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Who Votes Expressively, And Why? Experimental Evidence

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  • Alvin Etang
  • David Fielding
  • Stephen Knowles

Abstract

type="main"> Experiments have shown that some people behave more altruistically in collective decisions than they do in individual ones, which could be interpreted as an ‘expressive voting’ effect. However, there is substantial variation in the behaviour of experimental participants. We conduct experiments to explore the reasons for this variation, and find that certain characteristics are sometimes associated with a propensity for expressive voting. However, the strength of these effects depends on the ordering of individual and collective choices. The ‘warm glow’ of expressive voting can influence subsequent individual decisions, and the ‘cold shower’ of individual selfishness can influence subsequent collective decisions.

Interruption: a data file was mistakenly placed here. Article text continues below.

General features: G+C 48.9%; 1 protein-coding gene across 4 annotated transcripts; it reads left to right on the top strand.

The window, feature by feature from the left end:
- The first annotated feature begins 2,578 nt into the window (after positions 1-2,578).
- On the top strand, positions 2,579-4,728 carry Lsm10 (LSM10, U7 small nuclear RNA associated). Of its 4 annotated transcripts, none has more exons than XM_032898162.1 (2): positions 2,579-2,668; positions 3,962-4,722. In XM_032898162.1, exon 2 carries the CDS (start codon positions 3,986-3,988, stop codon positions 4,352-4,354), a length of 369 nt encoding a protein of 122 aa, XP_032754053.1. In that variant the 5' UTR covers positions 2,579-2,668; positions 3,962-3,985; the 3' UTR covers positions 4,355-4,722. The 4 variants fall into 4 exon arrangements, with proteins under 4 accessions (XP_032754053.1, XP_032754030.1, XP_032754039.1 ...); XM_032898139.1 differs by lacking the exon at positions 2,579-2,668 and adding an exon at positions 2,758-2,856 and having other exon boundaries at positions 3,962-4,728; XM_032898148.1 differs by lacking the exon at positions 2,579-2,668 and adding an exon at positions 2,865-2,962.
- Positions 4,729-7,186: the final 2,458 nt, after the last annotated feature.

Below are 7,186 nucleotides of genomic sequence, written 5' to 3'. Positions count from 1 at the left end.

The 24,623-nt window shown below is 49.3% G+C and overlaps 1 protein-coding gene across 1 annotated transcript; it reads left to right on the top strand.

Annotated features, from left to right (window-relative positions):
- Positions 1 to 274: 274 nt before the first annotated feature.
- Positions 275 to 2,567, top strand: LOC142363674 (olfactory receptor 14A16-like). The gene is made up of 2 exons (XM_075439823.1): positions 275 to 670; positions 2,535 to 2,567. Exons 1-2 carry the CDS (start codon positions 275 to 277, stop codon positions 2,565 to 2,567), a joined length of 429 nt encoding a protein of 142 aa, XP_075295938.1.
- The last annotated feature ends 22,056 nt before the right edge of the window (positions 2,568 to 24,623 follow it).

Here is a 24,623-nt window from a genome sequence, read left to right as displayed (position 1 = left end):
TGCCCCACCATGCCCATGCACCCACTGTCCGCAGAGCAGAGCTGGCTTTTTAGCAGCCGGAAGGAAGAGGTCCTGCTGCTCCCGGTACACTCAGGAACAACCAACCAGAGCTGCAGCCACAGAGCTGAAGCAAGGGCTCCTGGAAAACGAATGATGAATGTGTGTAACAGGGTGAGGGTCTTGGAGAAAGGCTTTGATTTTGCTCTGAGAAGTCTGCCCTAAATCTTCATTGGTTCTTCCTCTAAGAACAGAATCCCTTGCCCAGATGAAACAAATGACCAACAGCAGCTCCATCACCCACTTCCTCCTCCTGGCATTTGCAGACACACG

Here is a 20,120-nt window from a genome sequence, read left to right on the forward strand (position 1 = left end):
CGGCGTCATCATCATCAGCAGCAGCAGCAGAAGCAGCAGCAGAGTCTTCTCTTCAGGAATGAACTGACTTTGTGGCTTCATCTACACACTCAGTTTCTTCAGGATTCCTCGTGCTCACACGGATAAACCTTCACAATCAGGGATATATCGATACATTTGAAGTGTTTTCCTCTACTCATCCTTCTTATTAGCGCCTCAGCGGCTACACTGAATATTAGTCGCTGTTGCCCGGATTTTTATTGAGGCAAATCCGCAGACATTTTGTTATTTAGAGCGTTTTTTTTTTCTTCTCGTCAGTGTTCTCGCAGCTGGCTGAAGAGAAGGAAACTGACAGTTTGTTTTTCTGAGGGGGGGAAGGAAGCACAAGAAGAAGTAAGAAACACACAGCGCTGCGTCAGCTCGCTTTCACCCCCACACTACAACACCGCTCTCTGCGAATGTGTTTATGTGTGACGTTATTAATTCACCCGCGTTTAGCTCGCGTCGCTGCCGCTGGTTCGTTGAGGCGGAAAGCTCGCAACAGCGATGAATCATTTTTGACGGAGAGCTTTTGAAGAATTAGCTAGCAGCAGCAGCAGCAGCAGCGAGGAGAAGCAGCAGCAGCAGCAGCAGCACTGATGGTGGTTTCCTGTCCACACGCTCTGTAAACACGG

Suggested Citation

  • Alvin Etang & David Fielding & Stephen Knowles, 2016. "Who Votes Expressively, And Why? Experimental Evidence," Bulletin of Economic Research, Wiley Blackwell, vol. 68(2), pages 105-116, April.
  • Handle: RePEc:bla:buecrs:v:68:y:2016:i:2:p:105-116
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    References listed on IDEAS

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    Cited by:

    1. Anida Krajina & Jakub Prochazka, 2018. "Motives behind voting and the perception of the motives: paradox of voting in Bosnia and Herzegovina," Eurasian Economic Review, Springer;Eurasia Business and Economics Society, vol. 8(3), pages 451-483, December.
    2. Lisa Bruttel & Florian Stolley, 2018. "Gender Differences in the Response to Decision Power and Responsibility—Framing Effects in a Dictator Game," Games, MDPI, Open Access Journal, vol. 9(2), pages 1-16, May.

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